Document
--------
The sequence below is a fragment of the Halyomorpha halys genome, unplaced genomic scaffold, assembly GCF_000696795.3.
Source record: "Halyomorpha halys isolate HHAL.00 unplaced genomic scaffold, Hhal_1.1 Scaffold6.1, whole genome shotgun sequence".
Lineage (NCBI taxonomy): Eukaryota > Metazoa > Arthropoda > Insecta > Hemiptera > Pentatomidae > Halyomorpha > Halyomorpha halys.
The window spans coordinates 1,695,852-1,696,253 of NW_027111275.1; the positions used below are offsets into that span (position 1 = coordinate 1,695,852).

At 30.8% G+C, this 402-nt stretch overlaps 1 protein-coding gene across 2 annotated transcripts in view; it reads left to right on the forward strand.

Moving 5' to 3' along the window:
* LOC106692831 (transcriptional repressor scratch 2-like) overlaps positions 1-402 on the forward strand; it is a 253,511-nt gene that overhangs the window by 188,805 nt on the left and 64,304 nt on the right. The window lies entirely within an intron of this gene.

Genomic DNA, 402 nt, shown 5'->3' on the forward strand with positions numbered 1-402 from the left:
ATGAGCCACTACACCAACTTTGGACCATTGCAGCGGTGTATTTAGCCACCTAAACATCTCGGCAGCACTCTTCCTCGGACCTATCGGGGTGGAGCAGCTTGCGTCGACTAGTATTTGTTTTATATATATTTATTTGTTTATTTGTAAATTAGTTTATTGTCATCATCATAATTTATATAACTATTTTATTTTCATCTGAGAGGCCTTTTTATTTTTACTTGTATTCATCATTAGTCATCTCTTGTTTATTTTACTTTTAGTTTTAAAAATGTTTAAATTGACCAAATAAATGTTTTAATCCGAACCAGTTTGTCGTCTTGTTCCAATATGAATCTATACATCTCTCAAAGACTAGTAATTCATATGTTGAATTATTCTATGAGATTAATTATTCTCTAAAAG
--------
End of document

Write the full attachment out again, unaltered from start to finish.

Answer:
The sequence below is a fragment of the Halyomorpha halys genome, unplaced genomic scaffold, assembly GCF_000696795.3.
Source record: "Halyomorpha halys isolate HHAL.00 unplaced genomic scaffold, Hhal_1.1 Scaffold6.1, whole genome shotgun sequence".
Lineage (NCBI taxonomy): Eukaryota > Metazoa > Arthropoda > Insecta > Hemiptera > Pentatomidae > Halyomorpha > Halyomorpha halys.
The window spans coordinates 1,695,852-1,696,253 of NW_027111275.1; the positions used below are offsets into that span (position 1 = coordinate 1,695,852).

At 30.8% G+C, this 402-nt stretch overlaps 1 protein-coding gene across 2 annotated transcripts in view; it reads left to right on the forward strand.

Moving 5' to 3' along the window:
* LOC106692831 (transcriptional repressor scratch 2-like) overlaps positions 1-402 on the forward strand; it is a 253,511-nt gene that overhangs the window by 188,805 nt on the left and 64,304 nt on the right. The window lies entirely within an intron of this gene.

Genomic DNA, 402 nt, shown 5'->3' on the forward strand with positions numbered 1-402 from the left:
ATGAGCCACTACACCAACTTTGGACCATTGCAGCGGTGTATTTAGCCACCTAAACATCTCGGCAGCACTCTTCCTCGGACCTATCGGGGTGGAGCAGCTTGCGTCGACTAGTATTTGTTTTATATATATTTATTTGTTTATTTGTAAATTAGTTTATTGTCATCATCATAATTTATATAACTATTTTATTTTCATCTGAGAGGCCTTTTTATTTTTACTTGTATTCATCATTAGTCATCTCTTGTTTATTTTACTTTTAGTTTTAAAAATGTTTAAATTGACCAAATAAATGTTTTAATCCGAACCAGTTTGTCGTCTTGTTCCAATATGAATCTATACATCTCTCAAAGACTAGTAATTCATATGTTGAATTATTCTATGAGATTAATTATTCTCTAAAAG